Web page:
Like a fireman rescuing a cat from a tree, the legislature appears poised to save my town of Franklin from becoming the site of a large ash landfill.
If the state House of Representatives takes action that mirrors the state Senate's 27-4 vote of last week, the Connecticut Resources Recovery Authority may be barred from buying land in either Windham or Franklin to use for an ash dump. If that happens, the agency, which must open a new landfill in the next nine years, would have to search anew for a site, even though tests are not yet completed on this one.
Such a prospect delights much of Franklin. During a nonbinding referendum held in a mere two hours one recent evening, 43 percent of the town's voters showed up and overwhelmingly nixed the idea. I voted against it, too. Aside from the property taxes the landfill would generate, it is difficult to cheer about a project that would bring 300,000 tons of ash to the acreage annually for 30 years — a total of 18 billion pounds of chemicals — stored in a double-lined repository by the placid and beautiful Shetucket River.
Yet it's important to understand the potential limitations of a legislative vote against the proposal. Assuming the governor even signs the bill, such actions wouldn't kill the project. They would only move it from Franklin to some other town on a list that the CRRA keeps under wraps, the better to negotiate the next real estate deal and presumably avoid public hysteria. And even if Franklin ultimately dodges the dump, the problem of what to do with our garbage won't go away.
State government began more than two decades ago to force most cities and towns to close their landfills, and decided to build trash-to-energy plants as the answer to waste disposal. As a direct result of this state policy, Connecticut is now more dependent upon incineration to get rid of garbage than any other state in the union.
But the legislature has not adequately addressed other equally crucial steps. The state has not forced towns in any meaningful way to divert their waste. Our recycling law makes the practice mandatory in name only; the Department of Environmental Protection has neither the authority nor the manpower to increase recycling rates, and the rates have stagnated for more than 10 years.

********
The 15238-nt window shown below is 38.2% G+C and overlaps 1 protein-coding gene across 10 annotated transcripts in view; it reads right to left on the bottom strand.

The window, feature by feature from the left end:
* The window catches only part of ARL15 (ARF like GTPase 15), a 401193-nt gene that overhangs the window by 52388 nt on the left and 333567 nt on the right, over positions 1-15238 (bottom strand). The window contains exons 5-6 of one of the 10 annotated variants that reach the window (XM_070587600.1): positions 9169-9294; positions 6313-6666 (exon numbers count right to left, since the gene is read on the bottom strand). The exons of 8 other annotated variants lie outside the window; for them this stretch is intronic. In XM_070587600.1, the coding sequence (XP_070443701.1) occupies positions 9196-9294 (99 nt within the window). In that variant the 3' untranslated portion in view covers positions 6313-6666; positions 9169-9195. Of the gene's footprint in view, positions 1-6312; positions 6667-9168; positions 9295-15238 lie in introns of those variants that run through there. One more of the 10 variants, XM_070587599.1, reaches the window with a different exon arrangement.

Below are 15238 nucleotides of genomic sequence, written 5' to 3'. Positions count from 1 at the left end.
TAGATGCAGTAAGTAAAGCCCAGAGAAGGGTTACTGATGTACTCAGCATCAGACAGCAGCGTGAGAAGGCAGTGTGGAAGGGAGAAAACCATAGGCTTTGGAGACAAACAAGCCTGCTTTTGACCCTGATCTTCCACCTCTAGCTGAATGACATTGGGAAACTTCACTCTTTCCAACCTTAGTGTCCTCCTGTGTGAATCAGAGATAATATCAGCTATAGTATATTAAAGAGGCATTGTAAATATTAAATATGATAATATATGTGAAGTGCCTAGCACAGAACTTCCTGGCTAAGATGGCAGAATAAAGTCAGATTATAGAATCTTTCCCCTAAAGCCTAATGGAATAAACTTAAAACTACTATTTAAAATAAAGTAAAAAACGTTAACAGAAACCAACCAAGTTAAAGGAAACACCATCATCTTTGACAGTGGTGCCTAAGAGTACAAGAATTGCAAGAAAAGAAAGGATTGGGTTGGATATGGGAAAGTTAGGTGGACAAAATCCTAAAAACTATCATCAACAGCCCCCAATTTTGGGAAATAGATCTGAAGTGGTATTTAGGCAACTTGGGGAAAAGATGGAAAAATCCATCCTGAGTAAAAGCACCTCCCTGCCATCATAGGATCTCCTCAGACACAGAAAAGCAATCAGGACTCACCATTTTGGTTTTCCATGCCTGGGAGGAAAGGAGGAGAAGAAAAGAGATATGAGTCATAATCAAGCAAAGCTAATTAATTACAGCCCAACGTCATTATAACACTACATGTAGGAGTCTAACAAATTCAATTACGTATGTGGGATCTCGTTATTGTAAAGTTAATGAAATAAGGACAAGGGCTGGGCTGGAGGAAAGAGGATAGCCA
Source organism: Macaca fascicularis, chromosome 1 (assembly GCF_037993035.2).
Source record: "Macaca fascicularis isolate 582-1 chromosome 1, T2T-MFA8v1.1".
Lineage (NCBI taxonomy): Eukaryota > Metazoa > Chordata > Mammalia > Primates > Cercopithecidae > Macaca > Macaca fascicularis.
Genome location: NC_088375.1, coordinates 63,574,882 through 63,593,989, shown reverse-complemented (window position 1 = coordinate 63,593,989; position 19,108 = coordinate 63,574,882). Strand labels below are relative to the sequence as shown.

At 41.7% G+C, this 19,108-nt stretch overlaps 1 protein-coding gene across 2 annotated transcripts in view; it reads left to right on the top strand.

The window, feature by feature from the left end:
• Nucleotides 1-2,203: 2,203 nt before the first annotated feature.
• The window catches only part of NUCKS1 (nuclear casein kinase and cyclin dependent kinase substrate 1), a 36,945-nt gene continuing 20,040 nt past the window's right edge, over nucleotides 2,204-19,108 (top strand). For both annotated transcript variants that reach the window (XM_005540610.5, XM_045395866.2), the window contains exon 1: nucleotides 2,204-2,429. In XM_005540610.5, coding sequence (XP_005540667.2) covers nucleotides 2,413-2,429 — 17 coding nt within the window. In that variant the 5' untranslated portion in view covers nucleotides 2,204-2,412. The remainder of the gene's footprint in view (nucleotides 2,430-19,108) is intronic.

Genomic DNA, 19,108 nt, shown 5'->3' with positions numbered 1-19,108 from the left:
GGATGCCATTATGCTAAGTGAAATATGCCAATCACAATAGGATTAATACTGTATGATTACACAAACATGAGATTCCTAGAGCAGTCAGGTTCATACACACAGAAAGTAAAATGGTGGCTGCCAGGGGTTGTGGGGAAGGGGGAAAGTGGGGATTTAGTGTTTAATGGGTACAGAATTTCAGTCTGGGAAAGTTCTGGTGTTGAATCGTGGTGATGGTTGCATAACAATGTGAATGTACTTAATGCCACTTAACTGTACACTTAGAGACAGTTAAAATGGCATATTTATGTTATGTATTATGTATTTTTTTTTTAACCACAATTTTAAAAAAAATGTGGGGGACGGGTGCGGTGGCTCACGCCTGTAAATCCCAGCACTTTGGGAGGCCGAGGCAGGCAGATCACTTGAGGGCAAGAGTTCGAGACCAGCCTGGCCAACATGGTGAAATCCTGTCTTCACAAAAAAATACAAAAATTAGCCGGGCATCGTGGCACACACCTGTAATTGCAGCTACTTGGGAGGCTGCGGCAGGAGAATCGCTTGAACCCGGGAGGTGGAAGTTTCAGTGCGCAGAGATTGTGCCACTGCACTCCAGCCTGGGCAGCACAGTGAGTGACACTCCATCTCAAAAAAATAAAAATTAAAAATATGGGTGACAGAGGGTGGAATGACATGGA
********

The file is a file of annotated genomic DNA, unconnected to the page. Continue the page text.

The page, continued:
Connecticut recycles only about 30 percent of its trash, less than any other New England state except Rhode Island, and ends up diverting far less trash than many other states. This cannot continue.
The DEP, for its part, has a policy that puts landfills on rivers — ironically, to protect groundwater from contamination. Although much of the state's population obtains water from municipal supplies, nearly three-quarters of Connecticut's geographic area is dotted with residential wells. So state regulations dictate that any dump must be built with the most up-to-date safeguards and be placed in an area where, in the event of a leak, the discharge is short, predictable and will be unlikely to affect groundwater. Thus, most of the state's landfills are on rivers.
DEP staff members insist that their overriding goal is to keep rivers "fishable and swimmable." I believe them. I do not think they are attempting to find new and interesting ways of poisoning our waterways. But it did not give me confidence that when I called a half-dozen national environmental experts to ask questions about Connecticut's practice of putting dumps on rivers, they laughed hysterically, then expressed disbelief.
I'm no scientist, but since this policy was formulated more than two decades ago, wouldn't it be reasonable to subject it to a periodic rigorous review — with oversight from the legislature?
Franklin, where "dump the dump" signs are a common sight, awaits its rescue from the General Assembly. But this issue is about much more than one town. It's about all of our towns.
Reprinted with permission of the Hartford Courant.
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